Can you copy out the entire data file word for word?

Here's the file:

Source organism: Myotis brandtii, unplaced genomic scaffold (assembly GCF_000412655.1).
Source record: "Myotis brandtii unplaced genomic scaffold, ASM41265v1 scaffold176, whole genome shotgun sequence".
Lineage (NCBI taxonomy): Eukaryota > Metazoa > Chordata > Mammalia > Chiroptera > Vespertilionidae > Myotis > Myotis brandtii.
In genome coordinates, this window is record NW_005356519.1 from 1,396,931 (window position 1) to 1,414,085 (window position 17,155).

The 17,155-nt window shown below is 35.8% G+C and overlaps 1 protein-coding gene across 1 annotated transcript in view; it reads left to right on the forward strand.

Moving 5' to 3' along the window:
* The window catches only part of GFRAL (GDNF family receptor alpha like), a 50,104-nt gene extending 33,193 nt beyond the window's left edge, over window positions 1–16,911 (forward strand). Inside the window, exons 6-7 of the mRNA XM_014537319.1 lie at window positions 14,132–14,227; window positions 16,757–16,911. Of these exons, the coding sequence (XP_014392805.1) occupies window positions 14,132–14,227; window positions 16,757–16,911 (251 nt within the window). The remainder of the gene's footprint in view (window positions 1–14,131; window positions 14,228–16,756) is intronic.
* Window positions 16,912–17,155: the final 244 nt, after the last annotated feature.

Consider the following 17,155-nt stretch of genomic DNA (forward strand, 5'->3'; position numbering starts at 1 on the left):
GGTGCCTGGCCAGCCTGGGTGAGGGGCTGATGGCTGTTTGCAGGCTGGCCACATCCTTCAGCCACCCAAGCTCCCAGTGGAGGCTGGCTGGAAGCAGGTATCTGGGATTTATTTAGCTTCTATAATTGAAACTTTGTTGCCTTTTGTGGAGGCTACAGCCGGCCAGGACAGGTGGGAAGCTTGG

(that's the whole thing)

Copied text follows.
Source organism: Myotis brandtii, unplaced genomic scaffold (assembly GCF_000412655.1).
Source record: "Myotis brandtii unplaced genomic scaffold, ASM41265v1 scaffold176, whole genome shotgun sequence".
Lineage (NCBI taxonomy): Eukaryota > Metazoa > Chordata > Mammalia > Chiroptera > Vespertilionidae > Myotis > Myotis brandtii.
In genome coordinates, this window is record NW_005356519.1 from 1,396,931 (window position 1) to 1,414,085 (window position 17,155).

The 17,155-nt window shown below is 35.8% G+C and overlaps 1 protein-coding gene across 1 annotated transcript in view; it reads left to right on the forward strand.

Moving 5' to 3' along the window:
* The window catches only part of GFRAL (GDNF family receptor alpha like), a 50,104-nt gene extending 33,193 nt beyond the window's left edge, over window positions 1–16,911 (forward strand). Inside the window, exons 6-7 of the mRNA XM_014537319.1 lie at window positions 14,132–14,227; window positions 16,757–16,911. Of these exons, the coding sequence (XP_014392805.1) occupies window positions 14,132–14,227; window positions 16,757–16,911 (251 nt within the window). The remainder of the gene's footprint in view (window positions 1–14,131; window positions 14,228–16,756) is intronic.
* Window positions 16,912–17,155: the final 244 nt, after the last annotated feature.

Consider the following 17,155-nt stretch of genomic DNA (forward strand, 5'->3'; position numbering starts at 1 on the left):
GGTGCCTGGCCAGCCTGGGTGAGGGGCTGATGGCTGTTTGCAGGCTGGCCACATCCTTCAGCCACCCAAGCTCCCAGTGGAGGCTGGCTGGAAGCAGGTATCTGGGATTTATTTAGCTTCTATAATTGAAACTTTGTTGCCTTTTGTGGAGGCTACAGCCGGCCAGGACAGGTGGGAAGCTTGG